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Trump’s final appointments to defense advisory boards suspended by Biden’s Pentagon

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The Pentagon has ordered the suspension of several appointments to defense advisory boards named by former President Donald Trump during his final days in office as the Biden administration sets its sights on eliminating people considered loyal to the previous commander-in-chief.

The decision puts the brakes on several of Trump’s nominees including his 2016 campaign manager, Corey Lewandowski, and deputy campaign manager David Bossie from being placed on panels that provide consultation and advice to the Secretary of Defense, at least for now, Politico reported.



The order came via email to advisory board members on Wednesday, the outlet reported, saying it was  “confirmed by two people familiar with the discussions.”

The move comes as the Biden administration seeks to vet members of advisory boards “to determine if appointments were politically motivated vice professionally made,” the email says, according to Politico.

The temporary halt applies to people who have not yet completed all the required background checks and paperwork and who have not yet been sworn in to their appointments.

Many new board members, including Earl Matthews and Anthony Tata, were sworn in a day before President Joe Biden was inaugurated on Jan. 20 after reportedly getting pressure from the Trump White House to get as many placed on boards as possible, including Lewandowski and Bossie. They were undergoing a long process of financial disclosure and security clearances that normally could take weeks or months.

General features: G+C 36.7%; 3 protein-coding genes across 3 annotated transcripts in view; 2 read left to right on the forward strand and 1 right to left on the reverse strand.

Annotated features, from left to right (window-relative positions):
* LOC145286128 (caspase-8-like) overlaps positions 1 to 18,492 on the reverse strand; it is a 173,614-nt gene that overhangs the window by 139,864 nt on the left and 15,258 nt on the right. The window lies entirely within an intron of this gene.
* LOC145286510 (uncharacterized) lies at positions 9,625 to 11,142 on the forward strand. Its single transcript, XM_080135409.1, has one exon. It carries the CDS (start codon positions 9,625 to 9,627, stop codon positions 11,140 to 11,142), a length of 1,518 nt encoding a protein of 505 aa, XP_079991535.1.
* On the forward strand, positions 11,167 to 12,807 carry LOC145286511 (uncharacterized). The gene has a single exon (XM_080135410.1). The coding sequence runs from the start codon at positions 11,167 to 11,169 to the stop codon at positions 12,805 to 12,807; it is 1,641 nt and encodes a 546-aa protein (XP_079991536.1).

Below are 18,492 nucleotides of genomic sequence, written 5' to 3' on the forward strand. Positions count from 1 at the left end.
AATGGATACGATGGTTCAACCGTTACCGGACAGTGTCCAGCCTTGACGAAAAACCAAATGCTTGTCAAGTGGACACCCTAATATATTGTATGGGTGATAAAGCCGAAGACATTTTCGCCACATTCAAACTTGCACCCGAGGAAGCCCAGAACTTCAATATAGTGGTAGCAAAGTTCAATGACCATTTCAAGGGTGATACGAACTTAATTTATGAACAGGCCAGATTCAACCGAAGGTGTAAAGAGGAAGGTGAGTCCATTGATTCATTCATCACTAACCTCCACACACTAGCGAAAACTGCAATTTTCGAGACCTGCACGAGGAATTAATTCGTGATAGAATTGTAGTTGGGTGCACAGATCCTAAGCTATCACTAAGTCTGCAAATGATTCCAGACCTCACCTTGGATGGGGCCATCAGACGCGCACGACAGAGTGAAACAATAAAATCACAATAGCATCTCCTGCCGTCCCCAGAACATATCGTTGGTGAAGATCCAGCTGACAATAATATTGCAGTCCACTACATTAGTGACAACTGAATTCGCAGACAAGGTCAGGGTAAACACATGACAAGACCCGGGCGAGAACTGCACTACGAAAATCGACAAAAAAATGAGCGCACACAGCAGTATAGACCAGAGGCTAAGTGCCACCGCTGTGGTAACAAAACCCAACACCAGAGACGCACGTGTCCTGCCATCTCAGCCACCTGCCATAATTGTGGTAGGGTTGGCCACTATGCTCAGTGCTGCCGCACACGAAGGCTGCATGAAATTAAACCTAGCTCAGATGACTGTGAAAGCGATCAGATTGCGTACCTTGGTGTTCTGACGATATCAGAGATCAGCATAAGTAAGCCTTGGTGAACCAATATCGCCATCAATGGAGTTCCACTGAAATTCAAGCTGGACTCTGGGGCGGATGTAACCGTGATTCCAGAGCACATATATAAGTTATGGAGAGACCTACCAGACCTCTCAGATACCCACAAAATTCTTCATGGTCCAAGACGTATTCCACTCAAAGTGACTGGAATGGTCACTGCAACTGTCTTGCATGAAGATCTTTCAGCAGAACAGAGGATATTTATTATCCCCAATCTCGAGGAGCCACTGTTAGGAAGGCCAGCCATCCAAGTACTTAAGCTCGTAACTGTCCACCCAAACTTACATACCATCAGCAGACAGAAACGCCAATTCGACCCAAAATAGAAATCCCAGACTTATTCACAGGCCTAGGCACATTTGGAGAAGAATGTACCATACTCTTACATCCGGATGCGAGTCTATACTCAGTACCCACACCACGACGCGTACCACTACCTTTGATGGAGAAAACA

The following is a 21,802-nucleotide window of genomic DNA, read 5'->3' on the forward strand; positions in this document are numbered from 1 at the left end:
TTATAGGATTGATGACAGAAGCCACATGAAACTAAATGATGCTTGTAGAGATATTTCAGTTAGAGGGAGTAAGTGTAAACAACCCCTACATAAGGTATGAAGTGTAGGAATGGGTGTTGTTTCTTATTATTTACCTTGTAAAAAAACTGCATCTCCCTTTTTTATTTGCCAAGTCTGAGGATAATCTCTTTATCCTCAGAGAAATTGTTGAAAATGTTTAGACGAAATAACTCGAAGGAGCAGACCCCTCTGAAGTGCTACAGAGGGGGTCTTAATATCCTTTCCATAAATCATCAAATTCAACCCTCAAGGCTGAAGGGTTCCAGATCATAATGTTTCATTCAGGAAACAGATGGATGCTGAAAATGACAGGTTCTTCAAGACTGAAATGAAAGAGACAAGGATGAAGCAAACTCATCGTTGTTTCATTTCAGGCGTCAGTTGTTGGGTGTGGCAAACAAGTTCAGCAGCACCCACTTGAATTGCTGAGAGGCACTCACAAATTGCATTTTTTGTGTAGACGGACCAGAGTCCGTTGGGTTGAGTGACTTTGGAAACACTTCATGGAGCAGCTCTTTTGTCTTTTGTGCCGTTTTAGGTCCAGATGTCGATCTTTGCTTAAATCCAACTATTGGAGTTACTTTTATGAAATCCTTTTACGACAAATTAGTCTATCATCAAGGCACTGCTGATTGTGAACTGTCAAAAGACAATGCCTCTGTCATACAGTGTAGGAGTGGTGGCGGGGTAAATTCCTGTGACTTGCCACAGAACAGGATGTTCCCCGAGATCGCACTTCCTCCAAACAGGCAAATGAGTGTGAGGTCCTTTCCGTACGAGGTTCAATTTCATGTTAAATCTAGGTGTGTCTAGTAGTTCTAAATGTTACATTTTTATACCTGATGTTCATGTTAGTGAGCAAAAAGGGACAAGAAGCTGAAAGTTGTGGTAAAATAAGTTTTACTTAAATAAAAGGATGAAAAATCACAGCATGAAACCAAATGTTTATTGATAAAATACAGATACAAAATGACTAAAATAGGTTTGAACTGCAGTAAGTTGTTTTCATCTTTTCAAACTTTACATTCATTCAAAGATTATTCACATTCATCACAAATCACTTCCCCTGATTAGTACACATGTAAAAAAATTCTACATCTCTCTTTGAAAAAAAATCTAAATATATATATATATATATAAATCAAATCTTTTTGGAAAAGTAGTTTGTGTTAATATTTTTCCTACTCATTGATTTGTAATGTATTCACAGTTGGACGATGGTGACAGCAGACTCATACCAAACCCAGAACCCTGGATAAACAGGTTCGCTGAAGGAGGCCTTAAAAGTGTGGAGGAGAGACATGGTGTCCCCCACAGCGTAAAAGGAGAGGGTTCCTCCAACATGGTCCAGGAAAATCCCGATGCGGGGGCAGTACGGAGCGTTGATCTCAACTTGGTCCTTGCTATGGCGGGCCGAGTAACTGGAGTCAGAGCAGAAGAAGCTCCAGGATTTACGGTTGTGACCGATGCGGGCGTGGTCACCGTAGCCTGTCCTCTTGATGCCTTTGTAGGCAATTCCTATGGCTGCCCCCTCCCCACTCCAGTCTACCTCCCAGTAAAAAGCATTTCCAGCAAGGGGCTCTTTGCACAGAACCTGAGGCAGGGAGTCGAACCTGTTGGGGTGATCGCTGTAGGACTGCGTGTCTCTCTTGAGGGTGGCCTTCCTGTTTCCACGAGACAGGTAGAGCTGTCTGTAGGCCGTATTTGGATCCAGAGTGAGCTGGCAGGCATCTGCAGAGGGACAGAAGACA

Politico noted that it isn’t clear yet if the Biden administration will try to replace or otherwise take action against people who have already been appointed. That said, the White House is looking at ways to replace last-minute Trump appointments to commissions and various boards across the federal government, some of which have years-long terms.

“The Secretary, as you would expect, is reviewing current policies in place across the Department to determine if any changes are necessary, to include the advisory boards,” Pentagon spokesperson John Kirby told Politico in a statement. “No final decisions have been made with respect to board membership. But we will make the information available should that change.”

Last year, the Trump administration replaced several members from policy and business boards with people believed to be loyal to the former president.

Members of the Defense Business Board received an email in early December from Joshua Whitehouse, the former administration’s DoD liaison, that simply said, “if you are receiving this e-mail, your membership on the Defense Business Board has expired or is coming to an end.”

Following the Trump White House’s pressure to get new people appointed, Matthews, Robert McMahon, Chris Shank, and Bill Bruner were all sworn in as members of the Defense Business Board Jan. 19. The same day, Tata, Scott O’Grady, and Ambassador Charles Glazer were all sworn in to the Defense Policy Board.

Tata, who was serving as the Pentagon’s acting policy chief, was criticized last year for calling former President Barack Obama a “terrorist leader” on Twitter, and for claiming that Islam is a violent religion.

Meanwhile, O’Grady — a former U.S. Air Force pilot shot down over Bosnia in 1995 — has claimed on Twitter that the 2020 election was stolen from Trump.

In the Wednesday email, advisory board members were reportedly told that effective immediately, “all appointments, reappointments and renewals” to various boards are suspended “pending a thorough review by the new Administration.”

The email noted the decision applies to Defense Business Board, Defense Policy Board, Defense Science Board, Defense Innovation Board, and Defense Healthcare Board appointments.

Also, the DoD’s Senior Executive Management Office has paused processing appointments that had been previously submitted, the email said.

“Several recent Trump appointees were still undergoing vetting and finalizing paperwork, including background checks, offer letters, swearing-in ceremonies and virtual ‘onboarding,’” Politico reported.

Jon Dougherty

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